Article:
Bengaluru, which is hailed as ‘Silicon City’, ‘IT capital of India’, ‘Green City, etc, is a city founded by a visionary ruler Kempe Gowda I in 1537. Kempe Gowda was a vassal of Vijayanagara Empire and established Bengaluru as a trade city by building a mud fort. Initially, the town had two main streets, chikpete street and dodpete street cutting across each other. Along with other small streets, the area was the centre for trade activities. Based on the commodity sold, the smaller divisions within the fort were named as akkipete (akki means rice and pete means division), ragipete (finger millet), balepete (bangles), etc.

Kempe Gowda II, successor of Kempe Gowda I, expanded the town by building four towers to mark the boundary of Bangalore. Both of them ensured availability of water by constructing tanks and the supply system was best at that time. Only because of the efforts back then, we are still able to sustain in this fast growing city accommodating the needs of everyone.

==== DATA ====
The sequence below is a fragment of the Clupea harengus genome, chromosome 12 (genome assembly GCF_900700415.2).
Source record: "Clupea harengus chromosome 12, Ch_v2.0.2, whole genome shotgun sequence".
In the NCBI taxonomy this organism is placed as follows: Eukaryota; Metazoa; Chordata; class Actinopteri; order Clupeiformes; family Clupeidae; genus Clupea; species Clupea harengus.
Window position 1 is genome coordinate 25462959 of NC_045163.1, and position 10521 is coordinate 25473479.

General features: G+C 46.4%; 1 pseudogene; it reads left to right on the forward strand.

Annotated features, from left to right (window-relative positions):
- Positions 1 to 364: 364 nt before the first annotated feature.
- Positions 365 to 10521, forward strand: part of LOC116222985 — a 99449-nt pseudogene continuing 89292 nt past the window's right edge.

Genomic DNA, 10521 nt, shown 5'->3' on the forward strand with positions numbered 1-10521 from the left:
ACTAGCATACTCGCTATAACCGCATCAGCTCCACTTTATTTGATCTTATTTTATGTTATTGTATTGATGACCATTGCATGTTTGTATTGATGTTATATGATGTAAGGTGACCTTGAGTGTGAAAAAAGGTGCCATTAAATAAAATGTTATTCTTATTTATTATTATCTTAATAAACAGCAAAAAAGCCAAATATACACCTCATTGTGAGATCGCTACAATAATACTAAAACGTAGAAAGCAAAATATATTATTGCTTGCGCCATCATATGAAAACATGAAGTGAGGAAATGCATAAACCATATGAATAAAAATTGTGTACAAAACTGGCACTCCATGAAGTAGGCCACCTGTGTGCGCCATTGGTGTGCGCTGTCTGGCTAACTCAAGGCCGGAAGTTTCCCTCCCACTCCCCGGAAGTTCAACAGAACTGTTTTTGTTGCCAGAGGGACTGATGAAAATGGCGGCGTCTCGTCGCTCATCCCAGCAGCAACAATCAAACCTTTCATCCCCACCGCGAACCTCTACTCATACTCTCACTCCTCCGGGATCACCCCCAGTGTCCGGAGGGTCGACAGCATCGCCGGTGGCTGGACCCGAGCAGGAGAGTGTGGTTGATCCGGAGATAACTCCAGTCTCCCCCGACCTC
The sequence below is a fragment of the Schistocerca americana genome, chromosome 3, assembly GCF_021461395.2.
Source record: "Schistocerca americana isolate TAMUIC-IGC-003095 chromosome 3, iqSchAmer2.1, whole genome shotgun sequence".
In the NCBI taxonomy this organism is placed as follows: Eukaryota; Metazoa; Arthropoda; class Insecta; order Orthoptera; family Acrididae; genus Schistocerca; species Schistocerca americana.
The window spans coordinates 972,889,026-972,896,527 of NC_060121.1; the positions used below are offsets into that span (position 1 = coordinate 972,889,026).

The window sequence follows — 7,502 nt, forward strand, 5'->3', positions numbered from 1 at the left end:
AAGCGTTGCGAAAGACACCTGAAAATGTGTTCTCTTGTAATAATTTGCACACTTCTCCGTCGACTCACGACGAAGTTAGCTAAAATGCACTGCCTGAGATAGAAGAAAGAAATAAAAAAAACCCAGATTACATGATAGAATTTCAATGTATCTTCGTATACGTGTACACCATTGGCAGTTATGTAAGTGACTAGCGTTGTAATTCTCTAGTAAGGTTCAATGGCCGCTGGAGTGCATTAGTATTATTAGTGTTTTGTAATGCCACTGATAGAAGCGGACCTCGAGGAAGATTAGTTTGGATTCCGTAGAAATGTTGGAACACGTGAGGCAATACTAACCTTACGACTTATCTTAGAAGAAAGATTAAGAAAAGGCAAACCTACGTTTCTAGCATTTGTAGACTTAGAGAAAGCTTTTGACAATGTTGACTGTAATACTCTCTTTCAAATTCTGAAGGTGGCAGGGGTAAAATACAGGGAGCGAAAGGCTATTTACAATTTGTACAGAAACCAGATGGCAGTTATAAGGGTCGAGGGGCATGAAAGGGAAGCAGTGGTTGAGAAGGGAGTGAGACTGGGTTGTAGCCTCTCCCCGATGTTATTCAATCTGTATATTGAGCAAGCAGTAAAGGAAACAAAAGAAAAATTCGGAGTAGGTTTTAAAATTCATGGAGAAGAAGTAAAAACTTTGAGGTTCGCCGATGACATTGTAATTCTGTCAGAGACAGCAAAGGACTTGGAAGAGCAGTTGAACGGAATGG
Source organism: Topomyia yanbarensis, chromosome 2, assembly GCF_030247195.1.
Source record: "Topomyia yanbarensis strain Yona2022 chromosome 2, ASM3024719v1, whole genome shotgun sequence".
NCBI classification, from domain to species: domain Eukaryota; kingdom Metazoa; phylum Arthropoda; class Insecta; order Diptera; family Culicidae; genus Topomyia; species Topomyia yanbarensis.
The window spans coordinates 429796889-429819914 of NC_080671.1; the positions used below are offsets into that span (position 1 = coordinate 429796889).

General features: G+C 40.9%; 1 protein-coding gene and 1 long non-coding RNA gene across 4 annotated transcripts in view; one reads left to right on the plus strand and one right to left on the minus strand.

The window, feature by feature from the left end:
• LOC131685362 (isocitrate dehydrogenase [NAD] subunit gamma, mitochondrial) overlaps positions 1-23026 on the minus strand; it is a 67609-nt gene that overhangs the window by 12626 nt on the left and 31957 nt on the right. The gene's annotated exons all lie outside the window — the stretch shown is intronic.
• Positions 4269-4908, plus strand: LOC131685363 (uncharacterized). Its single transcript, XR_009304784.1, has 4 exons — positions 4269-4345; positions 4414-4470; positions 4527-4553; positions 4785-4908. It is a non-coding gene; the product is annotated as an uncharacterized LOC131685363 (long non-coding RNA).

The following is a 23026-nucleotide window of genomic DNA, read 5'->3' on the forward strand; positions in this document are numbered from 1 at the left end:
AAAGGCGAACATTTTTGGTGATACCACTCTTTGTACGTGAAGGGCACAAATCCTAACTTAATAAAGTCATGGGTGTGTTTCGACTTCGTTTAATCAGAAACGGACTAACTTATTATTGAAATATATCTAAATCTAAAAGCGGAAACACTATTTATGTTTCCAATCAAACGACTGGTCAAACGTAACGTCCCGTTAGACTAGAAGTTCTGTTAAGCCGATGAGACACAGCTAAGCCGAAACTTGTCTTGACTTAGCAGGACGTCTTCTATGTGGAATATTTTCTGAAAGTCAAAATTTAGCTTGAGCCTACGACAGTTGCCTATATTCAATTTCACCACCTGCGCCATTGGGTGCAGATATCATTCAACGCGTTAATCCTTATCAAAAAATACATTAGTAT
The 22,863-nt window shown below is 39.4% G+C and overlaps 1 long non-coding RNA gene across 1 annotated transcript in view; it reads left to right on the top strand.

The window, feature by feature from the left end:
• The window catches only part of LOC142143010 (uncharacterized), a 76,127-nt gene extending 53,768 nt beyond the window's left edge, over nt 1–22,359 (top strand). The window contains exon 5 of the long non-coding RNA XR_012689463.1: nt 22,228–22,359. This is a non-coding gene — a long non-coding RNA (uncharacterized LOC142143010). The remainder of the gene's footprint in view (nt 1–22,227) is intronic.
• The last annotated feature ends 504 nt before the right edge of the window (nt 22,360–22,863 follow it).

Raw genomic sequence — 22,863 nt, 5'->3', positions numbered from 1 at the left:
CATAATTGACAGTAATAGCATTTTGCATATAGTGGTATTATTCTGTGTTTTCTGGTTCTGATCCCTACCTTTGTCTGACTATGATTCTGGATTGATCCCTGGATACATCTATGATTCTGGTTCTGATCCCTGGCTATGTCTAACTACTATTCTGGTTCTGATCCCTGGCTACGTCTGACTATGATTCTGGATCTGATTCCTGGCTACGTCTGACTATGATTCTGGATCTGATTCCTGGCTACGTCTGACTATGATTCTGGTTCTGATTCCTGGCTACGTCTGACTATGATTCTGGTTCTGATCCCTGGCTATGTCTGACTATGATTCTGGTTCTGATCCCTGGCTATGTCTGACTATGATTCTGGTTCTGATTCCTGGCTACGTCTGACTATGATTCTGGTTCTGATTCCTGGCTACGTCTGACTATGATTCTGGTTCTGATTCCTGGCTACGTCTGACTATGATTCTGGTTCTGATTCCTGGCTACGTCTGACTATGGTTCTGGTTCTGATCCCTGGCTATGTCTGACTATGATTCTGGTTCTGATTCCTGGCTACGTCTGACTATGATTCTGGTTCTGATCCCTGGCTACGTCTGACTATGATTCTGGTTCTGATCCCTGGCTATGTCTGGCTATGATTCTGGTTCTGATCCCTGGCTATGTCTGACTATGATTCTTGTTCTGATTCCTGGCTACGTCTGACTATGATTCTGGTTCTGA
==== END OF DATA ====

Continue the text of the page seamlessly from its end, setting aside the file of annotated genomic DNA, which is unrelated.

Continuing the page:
City situated at an elevation of 900 from the sea level, is the only major city in the country at such an elevation. The foresight of Kempe Gowda helped city get its water facilities despite geographical limitations and enabled the city to develop capabilities to meet its own demands for water. These foundations helped later rulers create more gardens to make the city aesthetically pleasant and livable which is why we have transformed our city into IT, BT and science hub of the country.

Modern day problems such as unplanned urbanization and pollution are causing a dent to the image of Bengaluru. Though it is late, government has stepped up its effort to recreate the paradise of Bengaluru and we as citizens should help to regain the lost glory. At this hour, there is need to remember, appreciate and inculcate the efforts of the founding father of Bengaluru and spread the awareness.